Dementia Mythbusters – The Facts About Dementia

Written by Active Minds on Friday the 14th of April 2017.

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With an estimated 850,000 people living with dementia in the UK information and resources relating to dementia have never been more available. However, with the volumes of information out there, it can often be hard to identify the facts from the fiction.

We’ve compiled a list of common misunderstandings about dementia, so you can gain a better understanding of the disease, for you or your loved one:

Myth

Only elderly people get dementia.

Fact

Whilst dementia is a more common diagnosis in the elderly, people can in fact be diagnosed with the disease in their 50s, 40s and even their 30s. This type of dementia is categorised as Young Onset Alzheimer’s.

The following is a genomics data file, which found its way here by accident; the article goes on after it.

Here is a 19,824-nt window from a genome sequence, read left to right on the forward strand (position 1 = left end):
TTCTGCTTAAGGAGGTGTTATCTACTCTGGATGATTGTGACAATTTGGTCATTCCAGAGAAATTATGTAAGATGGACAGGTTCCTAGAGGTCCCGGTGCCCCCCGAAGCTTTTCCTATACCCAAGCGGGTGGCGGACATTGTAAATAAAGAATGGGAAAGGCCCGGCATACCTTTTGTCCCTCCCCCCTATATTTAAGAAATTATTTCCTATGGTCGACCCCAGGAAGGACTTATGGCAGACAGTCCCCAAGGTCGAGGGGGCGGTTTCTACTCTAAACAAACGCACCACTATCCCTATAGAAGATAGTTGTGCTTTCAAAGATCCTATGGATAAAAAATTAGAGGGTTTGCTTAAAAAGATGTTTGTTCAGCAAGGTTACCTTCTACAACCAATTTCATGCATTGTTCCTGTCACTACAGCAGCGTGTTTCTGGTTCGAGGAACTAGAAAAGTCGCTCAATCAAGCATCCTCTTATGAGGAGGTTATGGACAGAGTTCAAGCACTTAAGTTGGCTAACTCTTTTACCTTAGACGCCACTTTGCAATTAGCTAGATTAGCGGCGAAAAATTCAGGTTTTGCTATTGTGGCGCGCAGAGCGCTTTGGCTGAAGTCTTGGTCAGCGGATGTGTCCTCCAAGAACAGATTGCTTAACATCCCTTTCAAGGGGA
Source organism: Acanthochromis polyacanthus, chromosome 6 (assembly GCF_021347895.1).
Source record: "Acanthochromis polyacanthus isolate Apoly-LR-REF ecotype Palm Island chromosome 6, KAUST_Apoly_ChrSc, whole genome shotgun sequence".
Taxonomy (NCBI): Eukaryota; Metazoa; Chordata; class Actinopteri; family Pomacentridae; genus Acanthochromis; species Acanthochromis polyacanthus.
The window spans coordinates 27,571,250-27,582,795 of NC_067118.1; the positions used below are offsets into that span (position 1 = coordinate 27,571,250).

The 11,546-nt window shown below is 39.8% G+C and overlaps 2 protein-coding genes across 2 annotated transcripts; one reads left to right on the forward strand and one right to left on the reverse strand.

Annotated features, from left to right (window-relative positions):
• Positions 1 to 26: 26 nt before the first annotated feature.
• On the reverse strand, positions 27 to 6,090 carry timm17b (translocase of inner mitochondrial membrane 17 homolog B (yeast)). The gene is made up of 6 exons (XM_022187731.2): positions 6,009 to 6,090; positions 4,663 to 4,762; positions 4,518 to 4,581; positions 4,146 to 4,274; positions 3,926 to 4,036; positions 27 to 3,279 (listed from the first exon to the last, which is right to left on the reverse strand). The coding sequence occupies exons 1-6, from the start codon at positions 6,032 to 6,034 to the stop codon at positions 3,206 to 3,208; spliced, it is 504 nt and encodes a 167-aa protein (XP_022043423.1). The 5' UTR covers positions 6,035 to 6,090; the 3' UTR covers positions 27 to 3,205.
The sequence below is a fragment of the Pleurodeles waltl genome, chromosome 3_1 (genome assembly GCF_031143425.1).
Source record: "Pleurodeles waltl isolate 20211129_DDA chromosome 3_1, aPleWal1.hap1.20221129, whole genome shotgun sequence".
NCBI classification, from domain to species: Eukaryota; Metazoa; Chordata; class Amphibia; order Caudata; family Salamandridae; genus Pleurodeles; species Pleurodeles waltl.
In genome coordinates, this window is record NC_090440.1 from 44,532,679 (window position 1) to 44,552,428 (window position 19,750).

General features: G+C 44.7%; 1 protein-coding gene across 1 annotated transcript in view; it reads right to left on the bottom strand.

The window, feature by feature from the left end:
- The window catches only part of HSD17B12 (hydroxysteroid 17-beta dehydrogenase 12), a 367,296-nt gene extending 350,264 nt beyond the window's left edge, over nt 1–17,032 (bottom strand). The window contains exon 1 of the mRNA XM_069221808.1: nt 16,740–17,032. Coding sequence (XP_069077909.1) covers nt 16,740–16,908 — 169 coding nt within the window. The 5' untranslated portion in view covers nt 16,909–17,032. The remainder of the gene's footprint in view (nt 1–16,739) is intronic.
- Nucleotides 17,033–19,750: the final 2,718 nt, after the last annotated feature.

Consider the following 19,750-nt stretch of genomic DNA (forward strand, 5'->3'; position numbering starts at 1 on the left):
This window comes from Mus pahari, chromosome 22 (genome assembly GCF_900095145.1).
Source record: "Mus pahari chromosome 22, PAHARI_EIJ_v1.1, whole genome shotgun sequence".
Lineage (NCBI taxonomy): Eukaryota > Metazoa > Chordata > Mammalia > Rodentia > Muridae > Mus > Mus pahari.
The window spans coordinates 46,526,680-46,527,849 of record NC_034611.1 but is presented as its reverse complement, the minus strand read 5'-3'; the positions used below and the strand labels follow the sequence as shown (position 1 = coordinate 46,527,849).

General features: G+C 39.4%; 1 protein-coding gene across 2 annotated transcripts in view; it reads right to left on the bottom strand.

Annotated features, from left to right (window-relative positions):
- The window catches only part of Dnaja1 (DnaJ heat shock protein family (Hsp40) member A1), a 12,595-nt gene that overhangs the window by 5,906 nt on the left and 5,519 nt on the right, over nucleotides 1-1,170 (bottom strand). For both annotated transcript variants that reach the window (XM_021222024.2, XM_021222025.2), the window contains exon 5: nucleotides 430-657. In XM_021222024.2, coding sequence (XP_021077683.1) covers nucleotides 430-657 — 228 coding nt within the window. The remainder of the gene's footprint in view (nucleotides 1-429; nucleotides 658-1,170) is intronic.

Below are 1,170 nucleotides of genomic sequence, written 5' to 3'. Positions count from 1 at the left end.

Myth

Dementia and memory loss are a natural part of old age.

Fact

Memory loss is a common symptom of aging, there is a stark difference between the occasional memory blank and dementia. With dementia, one of the first signs of the disease is memory loss, but there are other symptoms involved. And conversely, whilst memory loss is a sign of dementia, if a person suffers from forgetfulness, that does not necessarily mean that they have dementia. Further investigation would need to take place.

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Myth

Cooking with aluminium pans and drinking out of aluminium cans can cause Alzheimer’s.

Fact

During the 1960s and 1970s, there was a concern that increased use of aluminium in products such as pots, drink cans and antiperspirant, was one of the leading causes of Alzheimer’s. However, further studies have failed to find any links and experts today believe that every day uses of aluminium are not cause for concern.

Myth

There is a cure for dementia.

Fact

Sadly, there are currently no known cures for stopping the disease, though research into a successful treatment is extensive and constant. There are, however, there are a number of treatments  that may help slow down the progression of the disease for a time.